6. #6
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    http://securityarms.com/all.html

    start there i know most guys i talked to had 1903 Thompsons 1911 S&W 1917 some shotguns
    SVT40tula-91/30izzy1929-91/30izzy1938-M38izzy-M44izzy-HRAGarand-SAGarand-Eddystone1917-Remington1903A3-Remington1903A3-SA1903-COLT SP1-24/47-DOU43K98-Gew88 1890-Polish Tantal-SR105-CETME


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  7. #7
    Join Date
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    Default small arms

    Quote Originally Posted by rickyracer2 View Post
    Does anyone know what type of small arms might have been carried in WW2 german U-Boats (submarines) and in the german S-boats (torpedo boats)? I have always wondered and I thought I would put the question out there for you guys!
    You can probably get a copy of the exact inventory of the small arms locker from the U-505 from the US Naval Academy Museum, Annapolis, MD. The weapons were in the museum basement when I was there 1961-1965, and they allowed us to check them out and shoot them, provided we provided the ammo and cleaned the guns when finished. A couple of MP-40s fired a lot of surplus 9mm back then.

    LLS

  8. #8
    Ol Duke's Avatar
    Ol Duke is offline Super Moderator Platinum Member Zombie Killer
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    I always think of the movie "The Sand Pebble" with Steve McQueen...on the gunboat with BARs, .45's, 03's....
    Thanks,
    Ol'Duke

    "I would like to take you seriously, but to do so would be an affront to your intelligence."
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  9. #9
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    Thumbs up

    Quote Originally Posted by llsierra View Post
    You can probably get a copy of the exact inventory of the small arms locker from the U-505 from the US Naval Academy Museum, Annapolis, MD. The weapons were in the museum basement when I was there 1961-1965, and they allowed us to check them out and shoot them, provided we provided the ammo and cleaned the guns when finished. A couple of MP-40s fired a lot of surplus 9mm back then.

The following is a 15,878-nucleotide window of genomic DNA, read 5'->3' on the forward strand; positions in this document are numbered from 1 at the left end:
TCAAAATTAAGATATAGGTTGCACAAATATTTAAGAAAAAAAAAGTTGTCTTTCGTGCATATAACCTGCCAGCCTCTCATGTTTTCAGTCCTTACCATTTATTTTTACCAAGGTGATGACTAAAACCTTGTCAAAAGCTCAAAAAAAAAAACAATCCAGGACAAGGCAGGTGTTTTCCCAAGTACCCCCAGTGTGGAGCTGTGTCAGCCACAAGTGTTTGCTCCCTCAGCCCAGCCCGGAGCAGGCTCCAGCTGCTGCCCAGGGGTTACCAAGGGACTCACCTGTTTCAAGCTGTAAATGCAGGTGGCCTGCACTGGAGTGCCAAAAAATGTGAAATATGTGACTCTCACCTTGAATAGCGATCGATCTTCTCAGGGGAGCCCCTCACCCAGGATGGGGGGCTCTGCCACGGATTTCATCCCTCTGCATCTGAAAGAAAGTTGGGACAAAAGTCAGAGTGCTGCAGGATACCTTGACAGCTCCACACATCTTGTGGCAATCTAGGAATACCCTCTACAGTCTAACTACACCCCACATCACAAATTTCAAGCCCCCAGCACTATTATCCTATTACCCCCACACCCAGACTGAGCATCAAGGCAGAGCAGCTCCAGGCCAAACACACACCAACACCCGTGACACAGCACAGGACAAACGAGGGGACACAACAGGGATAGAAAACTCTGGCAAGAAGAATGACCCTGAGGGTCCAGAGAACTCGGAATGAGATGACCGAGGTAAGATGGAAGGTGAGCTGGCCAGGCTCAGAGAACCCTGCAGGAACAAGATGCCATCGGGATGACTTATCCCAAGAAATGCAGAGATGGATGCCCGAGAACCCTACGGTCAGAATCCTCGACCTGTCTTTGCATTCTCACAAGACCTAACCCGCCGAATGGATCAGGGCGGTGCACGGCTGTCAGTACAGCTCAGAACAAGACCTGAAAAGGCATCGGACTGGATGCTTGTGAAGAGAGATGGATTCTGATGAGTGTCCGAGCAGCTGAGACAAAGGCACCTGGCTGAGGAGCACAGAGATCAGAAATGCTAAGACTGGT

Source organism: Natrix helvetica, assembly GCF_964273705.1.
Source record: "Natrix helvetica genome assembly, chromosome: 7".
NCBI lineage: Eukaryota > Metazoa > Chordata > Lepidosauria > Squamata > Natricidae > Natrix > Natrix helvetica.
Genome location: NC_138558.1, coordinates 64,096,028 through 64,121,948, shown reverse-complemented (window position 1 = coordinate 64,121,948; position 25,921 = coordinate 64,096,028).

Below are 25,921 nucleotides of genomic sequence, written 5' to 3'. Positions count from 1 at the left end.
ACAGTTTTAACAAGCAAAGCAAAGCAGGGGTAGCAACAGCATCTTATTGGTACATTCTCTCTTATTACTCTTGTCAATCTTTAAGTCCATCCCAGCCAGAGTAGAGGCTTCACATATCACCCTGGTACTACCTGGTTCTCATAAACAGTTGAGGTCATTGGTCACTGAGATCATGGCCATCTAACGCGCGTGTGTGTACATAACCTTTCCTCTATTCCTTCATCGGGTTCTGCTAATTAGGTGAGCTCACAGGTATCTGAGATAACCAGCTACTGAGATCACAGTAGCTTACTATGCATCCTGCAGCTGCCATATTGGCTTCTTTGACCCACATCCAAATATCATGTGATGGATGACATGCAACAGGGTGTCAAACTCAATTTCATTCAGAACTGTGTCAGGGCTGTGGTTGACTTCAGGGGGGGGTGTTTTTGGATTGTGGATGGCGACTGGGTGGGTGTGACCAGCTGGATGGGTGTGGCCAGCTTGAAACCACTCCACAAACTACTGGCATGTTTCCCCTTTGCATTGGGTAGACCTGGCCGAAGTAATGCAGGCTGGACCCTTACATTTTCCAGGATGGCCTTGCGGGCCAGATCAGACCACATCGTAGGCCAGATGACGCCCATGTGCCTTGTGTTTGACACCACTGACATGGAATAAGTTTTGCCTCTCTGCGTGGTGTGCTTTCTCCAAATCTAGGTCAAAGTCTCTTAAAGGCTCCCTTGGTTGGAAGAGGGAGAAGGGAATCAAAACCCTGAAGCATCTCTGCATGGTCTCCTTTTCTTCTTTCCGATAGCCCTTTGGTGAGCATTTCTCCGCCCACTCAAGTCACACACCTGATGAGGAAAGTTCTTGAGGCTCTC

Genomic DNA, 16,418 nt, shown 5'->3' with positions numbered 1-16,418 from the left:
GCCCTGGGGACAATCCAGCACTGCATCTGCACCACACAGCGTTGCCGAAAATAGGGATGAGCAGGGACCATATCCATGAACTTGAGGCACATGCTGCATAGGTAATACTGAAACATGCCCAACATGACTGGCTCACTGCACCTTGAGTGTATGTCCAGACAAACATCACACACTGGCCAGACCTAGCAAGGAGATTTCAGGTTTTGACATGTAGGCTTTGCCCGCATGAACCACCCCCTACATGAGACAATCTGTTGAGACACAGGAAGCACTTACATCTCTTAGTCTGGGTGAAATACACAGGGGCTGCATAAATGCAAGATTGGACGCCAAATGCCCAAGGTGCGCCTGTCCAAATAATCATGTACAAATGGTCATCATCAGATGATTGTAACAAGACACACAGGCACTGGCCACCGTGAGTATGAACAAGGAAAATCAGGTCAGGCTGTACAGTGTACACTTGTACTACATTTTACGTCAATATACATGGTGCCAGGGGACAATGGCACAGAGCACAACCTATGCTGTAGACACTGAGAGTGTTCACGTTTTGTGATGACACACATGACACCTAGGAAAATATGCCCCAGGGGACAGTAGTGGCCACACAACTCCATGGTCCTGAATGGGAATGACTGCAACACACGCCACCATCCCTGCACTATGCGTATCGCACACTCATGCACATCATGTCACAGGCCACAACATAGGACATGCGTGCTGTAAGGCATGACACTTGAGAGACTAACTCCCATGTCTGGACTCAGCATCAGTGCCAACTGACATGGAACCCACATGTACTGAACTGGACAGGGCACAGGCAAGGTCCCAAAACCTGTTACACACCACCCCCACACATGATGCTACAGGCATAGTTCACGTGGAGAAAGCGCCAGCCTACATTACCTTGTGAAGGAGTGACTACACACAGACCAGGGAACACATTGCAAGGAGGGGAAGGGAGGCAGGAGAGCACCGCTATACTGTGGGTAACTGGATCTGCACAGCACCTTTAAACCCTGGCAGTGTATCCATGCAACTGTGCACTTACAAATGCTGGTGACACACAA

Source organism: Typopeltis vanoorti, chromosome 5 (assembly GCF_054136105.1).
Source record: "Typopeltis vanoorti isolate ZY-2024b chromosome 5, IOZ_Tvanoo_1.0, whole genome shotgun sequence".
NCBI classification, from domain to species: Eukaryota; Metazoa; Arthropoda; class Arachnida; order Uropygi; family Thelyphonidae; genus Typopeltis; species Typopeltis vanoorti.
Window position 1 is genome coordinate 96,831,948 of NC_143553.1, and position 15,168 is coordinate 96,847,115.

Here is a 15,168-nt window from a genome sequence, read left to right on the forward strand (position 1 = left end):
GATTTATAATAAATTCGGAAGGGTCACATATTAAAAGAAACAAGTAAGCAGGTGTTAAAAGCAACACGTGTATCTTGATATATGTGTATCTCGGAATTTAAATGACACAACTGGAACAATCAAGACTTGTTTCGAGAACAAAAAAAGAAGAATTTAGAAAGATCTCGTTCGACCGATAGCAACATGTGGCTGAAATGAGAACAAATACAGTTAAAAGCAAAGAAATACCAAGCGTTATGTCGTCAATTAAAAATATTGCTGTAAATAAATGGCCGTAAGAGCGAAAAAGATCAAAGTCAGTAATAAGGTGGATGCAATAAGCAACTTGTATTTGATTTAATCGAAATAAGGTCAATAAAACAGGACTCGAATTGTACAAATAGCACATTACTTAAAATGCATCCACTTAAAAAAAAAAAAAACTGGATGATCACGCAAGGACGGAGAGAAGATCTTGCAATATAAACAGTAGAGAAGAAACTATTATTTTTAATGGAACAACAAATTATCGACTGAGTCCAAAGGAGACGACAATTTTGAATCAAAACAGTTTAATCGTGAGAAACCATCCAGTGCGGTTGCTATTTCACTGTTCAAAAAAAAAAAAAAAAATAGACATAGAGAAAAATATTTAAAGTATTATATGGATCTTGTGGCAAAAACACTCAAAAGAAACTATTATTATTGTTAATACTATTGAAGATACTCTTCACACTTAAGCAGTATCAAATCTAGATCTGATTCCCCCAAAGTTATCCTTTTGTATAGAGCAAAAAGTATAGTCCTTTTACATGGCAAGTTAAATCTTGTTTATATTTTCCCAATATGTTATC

LLS
    I went to their web site and got their e-mail address and I sent them an e-mail. Thanks for the info.
    What has our country become? More takers than givers.

  10. #10

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    Quote Originally Posted by Ol Duke View Post
    I always think of the movie "The Sand Pebble" with Steve McQueen...on the gunboat with BARs, .45's, 03's....
    I generally take movies with a liberal dose of skepticism, but the novel from which the film was adapted was written by Ricard McKenna, a career navy man who served during that era--and in the novel he mentions such weapons as BARs and riot guns. McKenna's fictional gunboat also had a Lewis gun. I believe within the past few years the AMERICAN RIFLEMAN had an article about coast guard sailors in WW2 which showed them using Lewis guns in combat in the Pacific.

    FWIW, I don't have the photo, but I've seen a picture of WW2 US sailors armed with Reising guns.

    I think 2520wcf has given a very good reply. I have a good friend who was a gunners mate (and a gun nut) on a navy LST during the 50s, and he indicated they usually had older stuff. He reported that his initial entry training was with the M1903 rifle.

  11. #11
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    Default

    I don't know what the practice was in the 40s, but my ship (Spruance class destroyer) in the 90s would ship all the small arms off to Crane during a yard period. Only after it came out would freshly refurbed weapons be sent from Crane back to the ship.

    We had M14s, M60s, M2s, various pump shotguns, and 1911A1s. I think there were also a few 38s for the Helo pilots. We received the Berettas in 1997, and the 1911s went back to Crane.